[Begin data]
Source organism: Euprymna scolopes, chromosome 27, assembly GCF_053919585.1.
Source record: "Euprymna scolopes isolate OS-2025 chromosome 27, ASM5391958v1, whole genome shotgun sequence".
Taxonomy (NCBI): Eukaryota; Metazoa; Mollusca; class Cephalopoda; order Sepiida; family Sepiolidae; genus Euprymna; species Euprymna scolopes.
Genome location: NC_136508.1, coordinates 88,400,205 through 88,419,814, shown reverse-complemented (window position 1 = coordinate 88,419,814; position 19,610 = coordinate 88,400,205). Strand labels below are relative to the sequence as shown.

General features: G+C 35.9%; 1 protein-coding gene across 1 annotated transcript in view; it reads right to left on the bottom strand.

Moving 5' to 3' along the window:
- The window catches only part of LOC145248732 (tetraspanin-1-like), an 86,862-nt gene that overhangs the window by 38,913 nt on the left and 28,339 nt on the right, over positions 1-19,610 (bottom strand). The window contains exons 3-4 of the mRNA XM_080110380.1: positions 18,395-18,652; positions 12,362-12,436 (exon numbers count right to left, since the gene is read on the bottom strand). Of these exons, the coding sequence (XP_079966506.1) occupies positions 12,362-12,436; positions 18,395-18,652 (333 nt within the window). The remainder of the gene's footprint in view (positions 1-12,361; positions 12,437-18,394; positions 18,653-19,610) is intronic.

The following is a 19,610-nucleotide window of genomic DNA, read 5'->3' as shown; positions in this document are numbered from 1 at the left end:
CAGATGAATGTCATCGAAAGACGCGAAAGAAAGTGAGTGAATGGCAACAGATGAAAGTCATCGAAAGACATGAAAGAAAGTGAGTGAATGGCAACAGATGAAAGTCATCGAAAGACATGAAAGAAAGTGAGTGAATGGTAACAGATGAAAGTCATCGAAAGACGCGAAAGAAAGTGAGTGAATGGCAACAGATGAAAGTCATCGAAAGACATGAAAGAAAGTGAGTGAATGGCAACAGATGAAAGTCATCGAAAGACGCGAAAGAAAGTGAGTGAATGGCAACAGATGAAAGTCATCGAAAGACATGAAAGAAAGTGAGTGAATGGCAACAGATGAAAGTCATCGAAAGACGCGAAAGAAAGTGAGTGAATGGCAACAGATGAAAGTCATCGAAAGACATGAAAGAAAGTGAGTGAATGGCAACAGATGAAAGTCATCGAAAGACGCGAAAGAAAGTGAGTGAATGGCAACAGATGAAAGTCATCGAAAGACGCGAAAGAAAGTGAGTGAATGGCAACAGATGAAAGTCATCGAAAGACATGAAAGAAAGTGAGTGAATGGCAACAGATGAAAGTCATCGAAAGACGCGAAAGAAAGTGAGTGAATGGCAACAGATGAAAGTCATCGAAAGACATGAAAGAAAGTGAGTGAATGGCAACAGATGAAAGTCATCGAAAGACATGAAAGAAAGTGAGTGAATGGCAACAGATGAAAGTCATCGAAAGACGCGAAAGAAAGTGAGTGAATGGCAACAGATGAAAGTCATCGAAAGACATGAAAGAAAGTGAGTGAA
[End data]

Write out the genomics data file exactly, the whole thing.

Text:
Source organism: Euprymna scolopes, chromosome 27, assembly GCF_053919585.1.
Source record: "Euprymna scolopes isolate OS-2025 chromosome 27, ASM5391958v1, whole genome shotgun sequence".
Taxonomy (NCBI): Eukaryota; Metazoa; Mollusca; class Cephalopoda; order Sepiida; family Sepiolidae; genus Euprymna; species Euprymna scolopes.
Genome location: NC_136508.1, coordinates 88,400,205 through 88,419,814, shown reverse-complemented (window position 1 = coordinate 88,419,814; position 19,610 = coordinate 88,400,205). Strand labels below are relative to the sequence as shown.

General features: G+C 35.9%; 1 protein-coding gene across 1 annotated transcript in view; it reads right to left on the bottom strand.

Moving 5' to 3' along the window:
- The window catches only part of LOC145248732 (tetraspanin-1-like), an 86,862-nt gene that overhangs the window by 38,913 nt on the left and 28,339 nt on the right, over positions 1-19,610 (bottom strand). The window contains exons 3-4 of the mRNA XM_080110380.1: positions 18,395-18,652; positions 12,362-12,436 (exon numbers count right to left, since the gene is read on the bottom strand). Of these exons, the coding sequence (XP_079966506.1) occupies positions 12,362-12,436; positions 18,395-18,652 (333 nt within the window). The remainder of the gene's footprint in view (positions 1-12,361; positions 12,437-18,394; positions 18,653-19,610) is intronic.

The following is a 19,610-nucleotide window of genomic DNA, read 5'->3' as shown; positions in this document are numbered from 1 at the left end:
CAGATGAATGTCATCGAAAGACGCGAAAGAAAGTGAGTGAATGGCAACAGATGAAAGTCATCGAAAGACATGAAAGAAAGTGAGTGAATGGCAACAGATGAAAGTCATCGAAAGACATGAAAGAAAGTGAGTGAATGGTAACAGATGAAAGTCATCGAAAGACGCGAAAGAAAGTGAGTGAATGGCAACAGATGAAAGTCATCGAAAGACATGAAAGAAAGTGAGTGAATGGCAACAGATGAAAGTCATCGAAAGACGCGAAAGAAAGTGAGTGAATGGCAACAGATGAAAGTCATCGAAAGACATGAAAGAAAGTGAGTGAATGGCAACAGATGAAAGTCATCGAAAGACGCGAAAGAAAGTGAGTGAATGGCAACAGATGAAAGTCATCGAAAGACATGAAAGAAAGTGAGTGAATGGCAACAGATGAAAGTCATCGAAAGACGCGAAAGAAAGTGAGTGAATGGCAACAGATGAAAGTCATCGAAAGACGCGAAAGAAAGTGAGTGAATGGCAACAGATGAAAGTCATCGAAAGACATGAAAGAAAGTGAGTGAATGGCAACAGATGAAAGTCATCGAAAGACGCGAAAGAAAGTGAGTGAATGGCAACAGATGAAAGTCATCGAAAGACATGAAAGAAAGTGAGTGAATGGCAACAGATGAAAGTCATCGAAAGACATGAAAGAAAGTGAGTGAATGGCAACAGATGAAAGTCATCGAAAGACGCGAAAGAAAGTGAGTGAATGGCAACAGATGAAAGTCATCGAAAGACATGAAAGAAAGTGAGTGAA